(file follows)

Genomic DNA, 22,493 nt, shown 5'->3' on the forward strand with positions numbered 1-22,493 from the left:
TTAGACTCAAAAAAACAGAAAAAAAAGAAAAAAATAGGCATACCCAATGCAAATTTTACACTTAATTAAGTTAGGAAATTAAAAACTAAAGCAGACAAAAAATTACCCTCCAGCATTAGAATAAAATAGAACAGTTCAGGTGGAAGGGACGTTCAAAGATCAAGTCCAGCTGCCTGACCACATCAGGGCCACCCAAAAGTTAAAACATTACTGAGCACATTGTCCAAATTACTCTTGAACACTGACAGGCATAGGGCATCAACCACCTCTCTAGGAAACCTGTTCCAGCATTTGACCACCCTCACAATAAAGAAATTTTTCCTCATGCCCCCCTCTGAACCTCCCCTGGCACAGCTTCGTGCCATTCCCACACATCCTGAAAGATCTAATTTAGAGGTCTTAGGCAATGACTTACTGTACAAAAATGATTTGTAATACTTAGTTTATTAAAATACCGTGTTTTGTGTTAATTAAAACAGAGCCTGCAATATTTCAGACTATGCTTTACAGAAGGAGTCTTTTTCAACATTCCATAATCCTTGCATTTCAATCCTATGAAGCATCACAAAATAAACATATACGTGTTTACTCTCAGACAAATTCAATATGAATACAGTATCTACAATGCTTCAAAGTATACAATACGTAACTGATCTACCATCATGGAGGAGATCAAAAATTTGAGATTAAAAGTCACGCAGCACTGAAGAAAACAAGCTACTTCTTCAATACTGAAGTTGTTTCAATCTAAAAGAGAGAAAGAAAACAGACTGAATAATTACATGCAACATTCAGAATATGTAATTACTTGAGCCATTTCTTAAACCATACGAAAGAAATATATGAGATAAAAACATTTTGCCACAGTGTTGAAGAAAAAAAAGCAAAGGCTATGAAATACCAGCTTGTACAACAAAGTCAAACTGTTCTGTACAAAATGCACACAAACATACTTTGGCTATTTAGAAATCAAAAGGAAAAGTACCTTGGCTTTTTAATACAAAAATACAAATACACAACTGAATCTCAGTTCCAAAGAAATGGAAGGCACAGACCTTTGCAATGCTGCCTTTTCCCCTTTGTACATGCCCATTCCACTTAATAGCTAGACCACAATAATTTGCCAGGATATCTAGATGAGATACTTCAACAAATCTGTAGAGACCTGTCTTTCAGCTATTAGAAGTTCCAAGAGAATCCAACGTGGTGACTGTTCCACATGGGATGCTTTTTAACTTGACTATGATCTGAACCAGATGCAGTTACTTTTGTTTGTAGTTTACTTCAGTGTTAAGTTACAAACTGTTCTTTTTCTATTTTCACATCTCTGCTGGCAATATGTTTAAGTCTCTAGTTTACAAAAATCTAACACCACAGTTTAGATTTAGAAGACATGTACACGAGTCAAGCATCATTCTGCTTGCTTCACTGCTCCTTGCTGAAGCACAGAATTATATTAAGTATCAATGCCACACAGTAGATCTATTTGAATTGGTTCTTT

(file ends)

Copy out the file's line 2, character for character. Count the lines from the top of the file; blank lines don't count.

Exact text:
TTAGACTCAAAAAAACAGAAAAAAAAGAAAAAAATAGGCATACCCAATGCAAATTTTACACTTAATTAAGTTAGGAAATTAAAAACTAAAGCAGACAAAAAATTACCCTCCAGCATTAGAATAAAATAGAACAGTTCAGGTGGAAGGGACGTTCAAAGATCAAGTCCAGCTGCCTGACCACATCAGGGCCACCCAAAAGTTAAAACATTACTGAGCACATTGTCCAAATTACTCTTGAACACTGACAGGCATAGGGCATCAACCACCTCTCTAGGAAACCTGTTCCAGCATTTGACCACCCTCACAATAAAGAAATTTTTCCTCATGCCCCCCTCTGAACCTCCCCTGGCACAGCTTCGTGCCATTCCCACACATCCTGAAAGATCTAATTTAGAGGTCTTAGGCAATGACTTACTGTACAAAAATGATTTGTAATACTTAGTTTATTAAAATACCGTGTTTTGTGTTAATTAAAACAGAGCCTGCAATATTTCAGACTATGCTTTACAGAAGGAGTCTTTTTCAACATTCCATAATCCTTGCATTTCAATCCTATGAAGCATCACAAAATAAACATATACGTGTTTACTCTCAGACAAATTCAATATGAATACAGTATCTACAATGCTTCAAAGTATACAATACGTAACTGATCTACCATCATGGAGGAGATCAAAAATTTGAGATTAAAAGTCACGCAGCACTGAAGAAAACAAGCTACTTCTTCAATACTGAAGTTGTTTCAATCTAAAAGAGAGAAAGAAAACAGACTGAATAATTACATGCAACATTCAGAATATGTAATTACTTGAGCCATTTCTTAAACCATACGAAAGAAATATATGAGATAAAAACATTTTGCCACAGTGTTGAAGAAAAAAAAGCAAAGGCTATGAAATACCAGCTTGTACAACAAAGTCAAACTGTTCTGTACAAAATGCACACAAACATACTTTGGCTATTTAGAAATCAAAAGGAAAAGTACCTTGGCTTTTTAATACAAAAATACAAATACACAACTGAATCTCAGTTCCAAAGAAATGGAAGGCACAGACCTTTGCAATGCTGCCTTTTCCCCTTTGTACATGCCCATTCCACTTAATAGCTAGACCACAATAATTTGCCAGGATATCTAGATGAGATACTTCAACAAATCTGTAGAGACCTGTCTTTCAGCTATTAGAAGTTCCAAGAGAATCCAACGTGGTGACTGTTCCACATGGGATGCTTTTTAACTTGACTATGATCTGAACCAGATGCAGTTACTTTTGTTTGTAGTTTACTTCAGTGTTAAGTTACAAACTGTTCTTTTTCTATTTTCACATCTCTGCTGGCAATATGTTTAAGTCTCTAGTTTACAAAAATCTAACACCACAGTTTAGATTTAGAAGACATGTACACGAGTCAAGCATCATTCTGCTTGCTTCACTGCTCCTTGCTGAAGCACAGAATTATATTAAGTATCAATGCCACACAGTAGATCTATTTGAATTGGTTCTTT